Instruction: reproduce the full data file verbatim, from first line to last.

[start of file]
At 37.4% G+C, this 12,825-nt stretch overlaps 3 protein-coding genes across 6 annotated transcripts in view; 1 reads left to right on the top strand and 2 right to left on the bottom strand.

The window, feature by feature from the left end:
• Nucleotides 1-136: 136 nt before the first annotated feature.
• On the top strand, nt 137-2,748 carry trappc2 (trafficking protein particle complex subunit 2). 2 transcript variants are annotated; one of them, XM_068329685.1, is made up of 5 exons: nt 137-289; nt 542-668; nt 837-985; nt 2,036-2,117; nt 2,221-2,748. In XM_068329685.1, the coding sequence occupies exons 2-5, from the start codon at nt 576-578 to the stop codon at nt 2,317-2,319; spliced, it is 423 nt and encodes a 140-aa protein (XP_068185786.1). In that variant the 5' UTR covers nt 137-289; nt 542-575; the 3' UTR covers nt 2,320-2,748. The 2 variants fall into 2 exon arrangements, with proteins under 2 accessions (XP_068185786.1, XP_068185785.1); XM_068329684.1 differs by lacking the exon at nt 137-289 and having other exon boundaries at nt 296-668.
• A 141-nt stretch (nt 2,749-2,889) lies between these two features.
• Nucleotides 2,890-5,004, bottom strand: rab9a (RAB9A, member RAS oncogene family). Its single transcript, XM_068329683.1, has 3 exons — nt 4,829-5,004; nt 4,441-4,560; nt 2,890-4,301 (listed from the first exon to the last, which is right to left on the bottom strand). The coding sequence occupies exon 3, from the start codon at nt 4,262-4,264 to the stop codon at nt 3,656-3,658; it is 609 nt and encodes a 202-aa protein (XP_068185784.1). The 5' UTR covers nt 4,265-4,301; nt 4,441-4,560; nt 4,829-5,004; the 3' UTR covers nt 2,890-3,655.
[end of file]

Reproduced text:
At 37.4% G+C, this 12,825-nt stretch overlaps 3 protein-coding genes across 6 annotated transcripts in view; 1 reads left to right on the top strand and 2 right to left on the bottom strand.

The window, feature by feature from the left end:
• Nucleotides 1-136: 136 nt before the first annotated feature.
• On the top strand, nt 137-2,748 carry trappc2 (trafficking protein particle complex subunit 2). 2 transcript variants are annotated; one of them, XM_068329685.1, is made up of 5 exons: nt 137-289; nt 542-668; nt 837-985; nt 2,036-2,117; nt 2,221-2,748. In XM_068329685.1, the coding sequence occupies exons 2-5, from the start codon at nt 576-578 to the stop codon at nt 2,317-2,319; spliced, it is 423 nt and encodes a 140-aa protein (XP_068185786.1). In that variant the 5' UTR covers nt 137-289; nt 542-575; the 3' UTR covers nt 2,320-2,748. The 2 variants fall into 2 exon arrangements, with proteins under 2 accessions (XP_068185786.1, XP_068185785.1); XM_068329684.1 differs by lacking the exon at nt 137-289 and having other exon boundaries at nt 296-668.
• A 141-nt stretch (nt 2,749-2,889) lies between these two features.
• Nucleotides 2,890-5,004, bottom strand: rab9a (RAB9A, member RAS oncogene family). Its single transcript, XM_068329683.1, has 3 exons — nt 4,829-5,004; nt 4,441-4,560; nt 2,890-4,301 (listed from the first exon to the last, which is right to left on the bottom strand). The coding sequence occupies exon 3, from the start codon at nt 4,262-4,264 to the stop codon at nt 3,656-3,658; it is 609 nt and encodes a 202-aa protein (XP_068185784.1). The 5' UTR covers nt 4,265-4,301; nt 4,441-4,560; nt 4,829-5,004; the 3' UTR covers nt 2,890-3,655.